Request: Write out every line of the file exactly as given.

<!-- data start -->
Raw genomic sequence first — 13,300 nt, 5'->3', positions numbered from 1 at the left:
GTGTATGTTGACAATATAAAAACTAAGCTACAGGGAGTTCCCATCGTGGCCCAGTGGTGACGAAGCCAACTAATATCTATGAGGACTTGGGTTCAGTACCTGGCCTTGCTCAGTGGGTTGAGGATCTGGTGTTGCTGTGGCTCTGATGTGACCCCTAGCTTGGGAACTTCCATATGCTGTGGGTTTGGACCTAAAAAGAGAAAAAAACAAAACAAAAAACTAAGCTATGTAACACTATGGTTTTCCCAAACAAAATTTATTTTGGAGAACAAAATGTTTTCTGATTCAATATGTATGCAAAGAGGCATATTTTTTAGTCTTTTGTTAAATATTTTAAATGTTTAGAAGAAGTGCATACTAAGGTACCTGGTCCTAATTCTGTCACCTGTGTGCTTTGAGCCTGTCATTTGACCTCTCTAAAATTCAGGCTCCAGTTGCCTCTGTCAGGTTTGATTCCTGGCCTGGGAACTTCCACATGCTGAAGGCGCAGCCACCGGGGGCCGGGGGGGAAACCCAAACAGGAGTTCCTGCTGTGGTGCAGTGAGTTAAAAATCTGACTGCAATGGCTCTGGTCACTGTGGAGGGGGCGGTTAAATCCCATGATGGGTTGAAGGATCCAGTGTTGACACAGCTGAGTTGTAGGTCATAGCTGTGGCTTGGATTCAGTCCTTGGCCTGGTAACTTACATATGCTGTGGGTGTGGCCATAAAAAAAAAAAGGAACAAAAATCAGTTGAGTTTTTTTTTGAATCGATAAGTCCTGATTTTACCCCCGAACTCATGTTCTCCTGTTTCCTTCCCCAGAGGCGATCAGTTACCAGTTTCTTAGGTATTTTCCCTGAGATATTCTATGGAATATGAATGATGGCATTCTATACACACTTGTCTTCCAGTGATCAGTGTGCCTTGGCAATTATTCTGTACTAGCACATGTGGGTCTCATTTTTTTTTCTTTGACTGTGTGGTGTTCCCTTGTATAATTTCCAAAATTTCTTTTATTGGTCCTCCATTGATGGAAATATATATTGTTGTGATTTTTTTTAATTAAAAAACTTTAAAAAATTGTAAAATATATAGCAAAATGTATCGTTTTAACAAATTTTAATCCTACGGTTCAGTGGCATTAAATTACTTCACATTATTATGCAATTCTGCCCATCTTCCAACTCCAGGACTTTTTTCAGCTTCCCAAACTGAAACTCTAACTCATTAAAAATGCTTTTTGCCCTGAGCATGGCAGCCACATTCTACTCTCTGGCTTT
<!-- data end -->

Raw genomic sequence first — 13,300 nt, 5'->3', positions numbered from 1 at the left:
GTGTATGTTGACAATATAAAAACTAAGCTACAGGGAGTTCCCATCGTGGCCCAGTGGTGACGAAGCCAACTAATATCTATGAGGACTTGGGTTCAGTACCTGGCCTTGCTCAGTGGGTTGAGGATCTGGTGTTGCTGTGGCTCTGATGTGACCCCTAGCTTGGGAACTTCCATATGCTGTGGGTTTGGACCTAAAAAGAGAAAAAAACAAAACAAAAAACTAAGCTATGTAACACTATGGTTTTCCCAAACAAAATTTATTTTGGAGAACAAAATGTTTTCTGATTCAATATGTATGCAAAGAGGCATATTTTTTAGTCTTTTGTTAAATATTTTAAATGTTTAGAAGAAGTGCATACTAAGGTACCTGGTCCTAATTCTGTCACCTGTGTGCTTTGAGCCTGTCATTTGACCTCTCTAAAATTCAGGCTCCAGTTGCCTCTGTCAGGTTTGATTCCTGGCCTGGGAACTTCCACATGCTGAAGGCGCAGCCACCGGGGGCCGGGGGGGAAACCCAAACAGGAGTTCCTGCTGTGGTGCAGTGAGTTAAAAATCTGACTGCAATGGCTCTGGTCACTGTGGAGGGGGCGGTTAAATCCCATGATGGGTTGAAGGATCCAGTGTTGACACAGCTGAGTTGTAGGTCATAGCTGTGGCTTGGATTCAGTCCTTGGCCTGGTAACTTACATATGCTGTGGGTGTGGCCATAAAAAAAAAAAGGAACAAAAATCAGTTGAGTTTTTTTTTGAATCGATAAGTCCTGATTTTACCCCCGAACTCATGTTCTCCTGTTTCCTTCCCCAGAGGCGATCAGTTACCAGTTTCTTAGGTATTTTCCCTGAGATATTCTATGGAATATGAATGATGGCATTCTATACACACTTGTCTTCCAGTGATCAGTGTGCCTTGGCAATTATTCTGTACTAGCACATGTGGGTCTCATTTTTTTTTCTTTGACTGTGTGGTGTTCCCTTGTATAATTTCCAAAATTTCTTTTATTGGTCCTCCATTGATGGAAATATATATTGTTGTGATTTTTTTTAATTAAAAAACTTTAAAAAATTGTAAAATATATAGCAAAATGTATCGTTTTAACAAATTTTAATCCTACGGTTCAGTGGCATTAAATTACTTCACATTATTATGCAATTCTGCCCATCTTCCAACTCCAGGACTTTTTTCAGCTTCCCAAACTGAAACTCTAACTCATTAAAAATGCTTTTTGCCCTGAGCATGGCAGCCACATTCTACTCTCTGGCTTT